We often hear that managing a crisis like coronavirus depends on societal choices. The choice would be to save lives or economies. Health and economic data show that reality is much more complex than this simplification of the dilemma. Some countries have managed to accommodate both. Others, like France, have registered both a high mortality rate and a significant economic setback.
The French love tackling issues from a moral standpoint. Too often problems are perceived as opportunities to take a stand according to predefined ideologies, even if it conceals the real issues at stake. For example, we have heard multiple times that managing a crisis like coronavirus depends on societal choices. Anglo-Saxon countries tend to prioritize their economies and worry less about health issues. Countries with a strong welfare state tend to do the opposite by prioritizing saving human lives and worrying less about economic consequences. According to this logic, France would have made “the right choice” by giving priority to “lives” as opposed to “profit”.
Health and economic data show that reality is much more complex than this simplified dilemma. Most European countries have registered a mortality rate of less than 400 deaths per one million inhabitants, as well as an economic contraction of less than 2.5 points of GDP in the first trimester. This is also the case in the United States, whose position at this stage is similar to the Netherlands’ or Sweden’s. The situation in France, Spain, Italy, or Belgium is atypical. We observe a higher mortality rate, as well as a profound setback of economic activity. The issue is much more complex than choosing between saving human lives or the economy. It is possible to suffer both from a high mortality rate and a considerable economic setback.
Of course, we must be careful about these numbers. Some countries are more exhaustive than others when it comes to measuring the mortality rate. Belgian statistics attribute all the excess mortality to Covid-19, while other countries directly measure the number of deaths due to Covid-19.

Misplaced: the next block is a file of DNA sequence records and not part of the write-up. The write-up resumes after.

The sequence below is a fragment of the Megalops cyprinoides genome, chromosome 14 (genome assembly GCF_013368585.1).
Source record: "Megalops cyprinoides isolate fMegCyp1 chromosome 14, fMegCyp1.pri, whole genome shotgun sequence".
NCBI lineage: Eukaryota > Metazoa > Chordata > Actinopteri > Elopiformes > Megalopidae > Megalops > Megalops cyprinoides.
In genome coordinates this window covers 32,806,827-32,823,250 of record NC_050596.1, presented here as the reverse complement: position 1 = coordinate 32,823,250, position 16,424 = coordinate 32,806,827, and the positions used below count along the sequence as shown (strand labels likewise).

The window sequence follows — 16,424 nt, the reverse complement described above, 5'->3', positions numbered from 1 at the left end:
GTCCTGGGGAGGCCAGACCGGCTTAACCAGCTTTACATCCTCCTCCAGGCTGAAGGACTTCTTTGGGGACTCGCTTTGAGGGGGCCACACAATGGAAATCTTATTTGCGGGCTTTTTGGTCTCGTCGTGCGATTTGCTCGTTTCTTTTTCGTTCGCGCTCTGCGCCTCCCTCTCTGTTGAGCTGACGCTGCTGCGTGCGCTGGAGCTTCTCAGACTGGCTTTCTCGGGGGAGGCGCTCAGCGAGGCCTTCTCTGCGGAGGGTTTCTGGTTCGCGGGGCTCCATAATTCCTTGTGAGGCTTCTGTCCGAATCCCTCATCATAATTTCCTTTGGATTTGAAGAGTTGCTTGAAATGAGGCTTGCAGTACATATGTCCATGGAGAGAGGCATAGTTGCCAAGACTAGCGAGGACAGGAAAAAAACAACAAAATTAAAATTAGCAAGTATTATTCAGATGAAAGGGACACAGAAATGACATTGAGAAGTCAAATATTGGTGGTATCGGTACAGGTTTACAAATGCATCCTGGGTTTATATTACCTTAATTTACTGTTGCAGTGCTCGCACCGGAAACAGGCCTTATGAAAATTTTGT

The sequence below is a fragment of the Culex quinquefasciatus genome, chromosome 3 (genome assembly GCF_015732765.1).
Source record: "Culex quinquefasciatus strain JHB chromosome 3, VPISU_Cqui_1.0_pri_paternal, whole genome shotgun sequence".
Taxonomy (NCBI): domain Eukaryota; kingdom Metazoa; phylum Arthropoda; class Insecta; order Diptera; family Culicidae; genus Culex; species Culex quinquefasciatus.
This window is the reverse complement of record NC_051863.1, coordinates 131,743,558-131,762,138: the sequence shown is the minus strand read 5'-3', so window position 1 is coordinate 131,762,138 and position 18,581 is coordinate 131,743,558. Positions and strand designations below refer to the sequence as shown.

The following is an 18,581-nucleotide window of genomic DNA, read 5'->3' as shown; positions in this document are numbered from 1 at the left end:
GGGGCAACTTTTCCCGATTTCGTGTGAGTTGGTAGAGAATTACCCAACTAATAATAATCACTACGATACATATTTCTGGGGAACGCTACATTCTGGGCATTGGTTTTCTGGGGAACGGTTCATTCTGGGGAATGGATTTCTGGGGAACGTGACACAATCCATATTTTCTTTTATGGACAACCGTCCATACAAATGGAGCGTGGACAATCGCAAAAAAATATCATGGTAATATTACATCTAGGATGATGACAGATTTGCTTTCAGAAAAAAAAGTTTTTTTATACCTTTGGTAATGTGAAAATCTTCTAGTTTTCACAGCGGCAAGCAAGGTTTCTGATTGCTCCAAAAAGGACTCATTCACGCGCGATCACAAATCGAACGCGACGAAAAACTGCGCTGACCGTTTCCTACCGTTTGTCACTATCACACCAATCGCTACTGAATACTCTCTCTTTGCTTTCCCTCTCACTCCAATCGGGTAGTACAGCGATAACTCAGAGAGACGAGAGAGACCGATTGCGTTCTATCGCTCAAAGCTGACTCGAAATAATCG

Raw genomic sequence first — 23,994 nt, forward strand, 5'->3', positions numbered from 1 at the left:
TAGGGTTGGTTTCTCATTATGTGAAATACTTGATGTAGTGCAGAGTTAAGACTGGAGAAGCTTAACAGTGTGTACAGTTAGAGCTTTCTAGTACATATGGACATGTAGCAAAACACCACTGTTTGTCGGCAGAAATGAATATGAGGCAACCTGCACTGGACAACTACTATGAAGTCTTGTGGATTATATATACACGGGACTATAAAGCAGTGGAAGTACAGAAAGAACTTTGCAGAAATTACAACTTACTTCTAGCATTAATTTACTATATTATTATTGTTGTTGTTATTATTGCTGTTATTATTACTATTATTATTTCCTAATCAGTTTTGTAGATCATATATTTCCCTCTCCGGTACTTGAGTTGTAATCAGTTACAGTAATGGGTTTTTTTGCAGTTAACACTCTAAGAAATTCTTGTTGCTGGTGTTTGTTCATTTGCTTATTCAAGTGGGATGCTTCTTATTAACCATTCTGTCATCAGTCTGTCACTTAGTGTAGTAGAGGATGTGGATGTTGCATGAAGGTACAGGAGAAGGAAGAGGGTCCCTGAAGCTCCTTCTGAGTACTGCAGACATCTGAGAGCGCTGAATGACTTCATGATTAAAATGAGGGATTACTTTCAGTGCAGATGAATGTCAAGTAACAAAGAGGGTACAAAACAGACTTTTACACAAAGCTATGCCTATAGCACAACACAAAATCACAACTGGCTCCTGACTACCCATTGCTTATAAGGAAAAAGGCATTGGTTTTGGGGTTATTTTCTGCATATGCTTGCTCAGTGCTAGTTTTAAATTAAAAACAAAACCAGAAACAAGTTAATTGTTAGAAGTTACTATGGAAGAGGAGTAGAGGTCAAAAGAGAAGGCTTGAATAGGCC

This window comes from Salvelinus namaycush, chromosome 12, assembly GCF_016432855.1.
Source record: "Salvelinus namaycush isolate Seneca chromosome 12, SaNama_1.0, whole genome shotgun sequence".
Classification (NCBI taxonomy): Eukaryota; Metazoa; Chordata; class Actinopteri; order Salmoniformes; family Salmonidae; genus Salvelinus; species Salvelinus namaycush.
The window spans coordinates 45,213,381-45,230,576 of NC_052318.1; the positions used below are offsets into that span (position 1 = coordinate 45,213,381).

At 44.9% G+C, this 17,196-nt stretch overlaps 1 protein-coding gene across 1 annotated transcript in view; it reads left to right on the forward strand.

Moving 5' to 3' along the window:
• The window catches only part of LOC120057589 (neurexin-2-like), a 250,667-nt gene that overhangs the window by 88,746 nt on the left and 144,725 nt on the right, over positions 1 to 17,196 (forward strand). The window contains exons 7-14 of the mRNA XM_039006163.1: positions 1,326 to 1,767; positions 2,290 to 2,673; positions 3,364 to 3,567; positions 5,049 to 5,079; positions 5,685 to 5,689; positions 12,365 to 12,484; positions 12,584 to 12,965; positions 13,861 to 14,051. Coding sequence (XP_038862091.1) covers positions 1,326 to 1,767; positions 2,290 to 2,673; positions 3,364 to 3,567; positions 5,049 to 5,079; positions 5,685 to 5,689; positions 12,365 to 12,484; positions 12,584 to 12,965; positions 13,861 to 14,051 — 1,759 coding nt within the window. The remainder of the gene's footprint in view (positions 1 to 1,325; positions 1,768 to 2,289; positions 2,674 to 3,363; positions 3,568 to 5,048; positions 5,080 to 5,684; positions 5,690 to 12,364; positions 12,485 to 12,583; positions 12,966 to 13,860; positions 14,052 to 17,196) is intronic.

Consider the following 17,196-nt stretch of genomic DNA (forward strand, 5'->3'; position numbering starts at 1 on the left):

However, it is true that the data has never shown that we must choose between lives and profit. Worse, this Manichean conception of crisis management does not help us resolve such societal issues. For example, Austria, Germany, Denmark, or Norway show that it is possible to save profits and lives. They are not mutually exclusive.
It is possible to spare hospital services and to prevent their saturation with efficient preventive measures and a prior management of health issues, while also avoiding a shutdown of social and economic life. This is what we observed in multiple Asian countries, notably in South Korea.
However, this was not what happened in Italy, the first European country to be hit by the pandemic. It was also not what happened in France, where public authorities rejected easy preventative measures, such as wearing a mask, and put public hospitals on the front line. This hospital-centered strategy led to the saturation of technical platforms with disappointing health results. Taking in charge patients in the most advanced stages of a disease is known to be the costliest both in terms of medical equipment and human lives. Because of a Malthusian policy of limited testing, authorities were forced to handle the saturation of public hospitals by placing the whole population under non-selective and non-discriminatory lockdown. This traditional method from the Middle Ages was the only one left at our disposal, as the French government had failed to do the economic calculations that allowed their neighbours to better handle the spread of the virus.
Experience shows that this calculation – both human and economic – has failed us. Saving lives or saving the economy does not have to be a contradiction. The issue at stake was not to decide what would be sacrificed, but to minimize the consequences. We can very well believe that “life has no price”, and that the economy must come second, but this unfortunately does not protect us against excess mortality. Viruses do not care for our ideologies; they are by nature pragmatic.
This article was originally published in French by Institut Économique Molinari. Translated by Ombeline Lemarchal for Epicenter, the European Policy Information Center.